5 December 2022|Dr. Thomas Jeffrey Miley

Some burned themselves alive in protest of his capture.  He is the sun around which the Kurdish people revolve.  His persecution is the incarnation of the suffering of his people.  Abdullah Öcalan is the leader of the Kurds.  Chained to the rock of Imrali, for over two decades now.  Held in inhumane conditions, a regime of intense isolation, and yet his will to resist remains intact.  They cannot break him.  He took advantage of his defence to elaborate a five-volume Manifesto for a Democratic Civilization.  A complex work in which he would sketch an account of the rise of hierarchy and a dialectic of resistance, the dynamic and conflictive opposition between capitalist modernity and the alternative of democratic modernity.  His stature as an intellectual would now seem entrenched.  The voice of his people, crying out loud despite all attempts to silence him.

But now, from the Institute of Social Ecology, some of Bookchin’s followers have raised the red flag of antisemitism.  Let us examine the section on “Jewish Ideology, Capitalism, and Modernity” in the third volume of his manifesto, The Sociology of Freedom, since this text is one of the main bases for the allegations brought against Öcalan (pp.221-238).

He begins this section by emphasizing that Judaism constitutes “a fundamental source of culture with roots in the Middle East but having a major influence on the whole world” (p.221).  He distinguishes this claim from both “an overblown glorified view that the Jews are a power that rules the world,” and from a view “that demonizes Judaism, making it the scapegoat for all evil” (p.222).

He turns to hone in on the effect of the scattering of the Jewish diaspora around the world that “began after the second destruction of the temple in Jerusalem around 70 CE,” noting, in passing, the deeper history dating back to Abraham’s exodus from Urfa, which, incidentally, is the same place in which Öcalan himself was born.  He further sketches the impact of the main events depicted in the Holy Scripture, stressing in particular the monumentality of the undertaking of the compilation of the Holy Scripture itself – “to have a book was an event of great historical significance,” he claims (p.222).  However, he argues that Judaism’s impact on the history of civilization would be amplified most significantly “as a result of diaspora and migration” (p.222).  He sketches, in this vein, the “division into Sephardim in the East and Ashkenazim in the West” (p.222).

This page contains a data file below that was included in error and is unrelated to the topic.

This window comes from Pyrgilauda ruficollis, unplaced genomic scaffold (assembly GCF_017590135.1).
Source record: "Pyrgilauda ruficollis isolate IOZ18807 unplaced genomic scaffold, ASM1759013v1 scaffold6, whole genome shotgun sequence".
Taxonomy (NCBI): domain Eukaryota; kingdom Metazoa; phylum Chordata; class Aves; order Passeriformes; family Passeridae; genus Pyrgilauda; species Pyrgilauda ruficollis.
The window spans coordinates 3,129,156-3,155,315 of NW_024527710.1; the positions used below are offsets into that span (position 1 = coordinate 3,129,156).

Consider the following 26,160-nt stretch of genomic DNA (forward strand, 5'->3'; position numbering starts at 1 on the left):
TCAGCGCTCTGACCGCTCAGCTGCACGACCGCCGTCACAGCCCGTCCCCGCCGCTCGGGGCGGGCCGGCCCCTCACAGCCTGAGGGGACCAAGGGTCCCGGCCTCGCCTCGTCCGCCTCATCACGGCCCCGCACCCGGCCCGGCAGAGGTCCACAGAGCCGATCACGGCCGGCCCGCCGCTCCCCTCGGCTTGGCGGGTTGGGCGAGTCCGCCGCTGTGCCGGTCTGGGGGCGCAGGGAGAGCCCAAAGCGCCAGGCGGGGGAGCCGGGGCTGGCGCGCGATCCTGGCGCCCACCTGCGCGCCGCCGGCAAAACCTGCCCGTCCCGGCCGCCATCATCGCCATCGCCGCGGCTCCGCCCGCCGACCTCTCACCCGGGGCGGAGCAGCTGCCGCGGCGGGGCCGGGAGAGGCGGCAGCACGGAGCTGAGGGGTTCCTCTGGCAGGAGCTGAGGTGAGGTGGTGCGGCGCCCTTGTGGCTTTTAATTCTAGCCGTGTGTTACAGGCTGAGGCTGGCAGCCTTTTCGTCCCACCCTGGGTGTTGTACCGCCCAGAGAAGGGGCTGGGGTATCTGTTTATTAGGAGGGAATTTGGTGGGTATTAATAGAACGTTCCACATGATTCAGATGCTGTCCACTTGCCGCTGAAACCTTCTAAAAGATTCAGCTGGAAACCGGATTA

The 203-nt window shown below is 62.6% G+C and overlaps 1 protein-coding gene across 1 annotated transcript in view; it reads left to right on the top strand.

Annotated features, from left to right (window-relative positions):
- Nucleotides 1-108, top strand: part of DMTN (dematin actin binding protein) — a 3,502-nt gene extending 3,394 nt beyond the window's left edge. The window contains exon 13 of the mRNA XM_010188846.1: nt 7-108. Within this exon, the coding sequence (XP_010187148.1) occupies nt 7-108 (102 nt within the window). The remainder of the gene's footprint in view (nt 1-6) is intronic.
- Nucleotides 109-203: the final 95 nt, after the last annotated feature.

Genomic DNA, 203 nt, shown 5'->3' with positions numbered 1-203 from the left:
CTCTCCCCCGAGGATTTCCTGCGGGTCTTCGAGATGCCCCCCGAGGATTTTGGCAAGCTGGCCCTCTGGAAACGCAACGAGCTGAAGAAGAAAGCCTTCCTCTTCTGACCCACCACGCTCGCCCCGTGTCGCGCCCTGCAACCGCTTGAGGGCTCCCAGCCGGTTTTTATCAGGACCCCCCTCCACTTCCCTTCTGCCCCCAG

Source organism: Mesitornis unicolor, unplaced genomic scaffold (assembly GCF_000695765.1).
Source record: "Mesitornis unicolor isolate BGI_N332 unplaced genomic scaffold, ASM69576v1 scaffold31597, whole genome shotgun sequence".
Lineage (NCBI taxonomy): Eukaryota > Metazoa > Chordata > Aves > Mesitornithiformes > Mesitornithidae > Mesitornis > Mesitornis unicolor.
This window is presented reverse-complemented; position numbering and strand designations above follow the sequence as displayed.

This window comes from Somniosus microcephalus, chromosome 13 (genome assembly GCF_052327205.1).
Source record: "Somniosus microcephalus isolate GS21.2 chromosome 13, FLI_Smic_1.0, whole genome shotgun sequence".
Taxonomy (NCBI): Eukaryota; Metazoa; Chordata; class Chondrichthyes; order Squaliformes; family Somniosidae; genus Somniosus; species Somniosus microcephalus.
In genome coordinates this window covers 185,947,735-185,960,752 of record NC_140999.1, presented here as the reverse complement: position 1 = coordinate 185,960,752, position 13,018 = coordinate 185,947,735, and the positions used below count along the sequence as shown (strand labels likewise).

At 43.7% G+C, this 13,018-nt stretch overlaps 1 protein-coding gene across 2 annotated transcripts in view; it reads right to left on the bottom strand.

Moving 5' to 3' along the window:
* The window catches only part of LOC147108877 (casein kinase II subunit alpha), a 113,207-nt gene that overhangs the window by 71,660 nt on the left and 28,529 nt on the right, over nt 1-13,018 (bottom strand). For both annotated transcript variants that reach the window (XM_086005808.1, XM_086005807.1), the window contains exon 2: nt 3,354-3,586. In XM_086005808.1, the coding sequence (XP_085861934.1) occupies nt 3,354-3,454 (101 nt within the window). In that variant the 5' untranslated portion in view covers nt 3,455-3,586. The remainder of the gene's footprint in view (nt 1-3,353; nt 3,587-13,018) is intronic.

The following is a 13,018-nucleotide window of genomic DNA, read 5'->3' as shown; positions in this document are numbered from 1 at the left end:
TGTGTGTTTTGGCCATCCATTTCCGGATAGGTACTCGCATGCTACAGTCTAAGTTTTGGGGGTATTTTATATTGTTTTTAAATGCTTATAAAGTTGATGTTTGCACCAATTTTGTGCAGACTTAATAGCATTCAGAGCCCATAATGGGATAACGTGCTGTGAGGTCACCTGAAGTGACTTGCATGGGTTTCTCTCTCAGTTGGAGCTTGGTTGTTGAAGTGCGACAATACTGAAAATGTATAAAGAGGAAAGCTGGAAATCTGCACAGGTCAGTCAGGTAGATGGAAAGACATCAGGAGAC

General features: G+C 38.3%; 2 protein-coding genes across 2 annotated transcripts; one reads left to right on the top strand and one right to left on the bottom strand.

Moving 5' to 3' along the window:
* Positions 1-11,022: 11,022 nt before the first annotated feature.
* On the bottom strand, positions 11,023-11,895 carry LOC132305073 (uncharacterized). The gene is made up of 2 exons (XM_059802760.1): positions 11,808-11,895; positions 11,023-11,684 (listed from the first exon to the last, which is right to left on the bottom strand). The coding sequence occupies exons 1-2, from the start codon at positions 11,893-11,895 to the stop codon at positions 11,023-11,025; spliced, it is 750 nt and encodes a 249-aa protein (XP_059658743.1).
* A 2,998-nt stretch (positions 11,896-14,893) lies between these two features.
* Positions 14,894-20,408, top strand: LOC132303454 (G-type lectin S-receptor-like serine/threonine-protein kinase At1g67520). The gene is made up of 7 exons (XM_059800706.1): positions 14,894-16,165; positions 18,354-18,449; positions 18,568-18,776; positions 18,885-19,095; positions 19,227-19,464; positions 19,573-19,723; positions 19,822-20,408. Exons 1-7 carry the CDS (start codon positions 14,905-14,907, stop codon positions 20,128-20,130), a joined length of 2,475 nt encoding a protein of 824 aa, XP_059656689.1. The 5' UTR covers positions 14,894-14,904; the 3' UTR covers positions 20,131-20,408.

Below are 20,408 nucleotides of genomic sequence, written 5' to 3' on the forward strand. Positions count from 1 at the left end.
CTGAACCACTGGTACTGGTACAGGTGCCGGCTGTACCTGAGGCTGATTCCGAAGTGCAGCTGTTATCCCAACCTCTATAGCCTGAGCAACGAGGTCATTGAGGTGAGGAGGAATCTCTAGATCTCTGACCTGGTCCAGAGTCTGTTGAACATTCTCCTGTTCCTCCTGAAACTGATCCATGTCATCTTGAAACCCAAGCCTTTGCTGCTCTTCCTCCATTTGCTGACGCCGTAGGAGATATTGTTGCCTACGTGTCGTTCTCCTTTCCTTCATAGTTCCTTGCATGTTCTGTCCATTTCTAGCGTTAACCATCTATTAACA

All of this would seem rather descriptive and uncontroversial.  But then the matter becomes more complicated, when Öcalan next addresses “the relationship of the Jews to money” (p.223).  He argues that the material conditions in which the diasporic communities found themselves required “a strategic effort at the level of material culture,” and “constant resistance.”  As a result, “in Judaism, religion and money have become two indispensable resources that unite in the goal of liberation” (p.223).  This emphasis on religion and money, he claims, allowed the Jews to resist, unlike thousands of other tribes who disappeared.  Without such resources, he insists, to survive, “you have to either be in the desert like the Arabs or in the mountains like the Kurds” (pp.223-224).  The claim that the Jews have a special relationship to money could be considered an antisemitic stereotype, we can suppose, but let us see where he takes the argument next.

He turns to focus on the destruction of Rome, claiming that “[i]n light of the Jewish roots of the very first Christian, Jesus of Nazareth, the role of a wing of the Jews in the decline of Rome is indisputable” (p.224).  He refers to Christianity “as a strategic spiritual force,” more concretely, as “a major strategic spiritual offensive of the Jewish diaspora,” through which this community took their “revenge for the double destruction of the temple” (p.224).  As such, according to Öcalan, Judaism, through its offshoot, Christianity, can be attributed a decisive role in the fall of Rome.  Like Nietzsche, then, Öcalan here treats Christianity as but an extension of Judaism, though the matter becomes more complex as his argument unfolds.

Öcalan next attributes to Western Judaism an important role in “the founding of cities (the first European revolution from the tenth century onward) and the creation of markets around them” (p.224).  The Jews’ alleged special relation to money, he claims, proved here to be “of strategic importance,” giving them a role “in the government of the new emerging states” (p.224).  What’s more, he continues, with “the spiritual conquest of Europe – its Christianization,” which was completed by the tenth century, the indirect role of Judaism, as the first Abrahamic religion, was amplified.  Even if, at the same time, the Jews in Europe found themselves, vis-à-vis their Christian offshoot, “increasingly cornered.”  As a result, Öcalan contends, “[f]rom pagan tribal Europe to the times of Hitler and even until today, people have claimed that the spiritual power of the Mosaic faith and the financial power of Judaism is behind its main problems and crises” (p.224). He mentions in this regard the forced ghettoization of the Jews, first declared via the Third Lateran Council of 1179.

He next goes on to argue that the disproportional presence of Jews among the rich and the intellectuals “inevitably led to envy, contradictions, and conflicts.”  Against the backdrop of ghettoization, as “a harbinger of future developments,” the Jews “developed new strategies and tactics,” including “conversion and the secular-laicist movement,” both of which were “to have profound consequences” (p.225).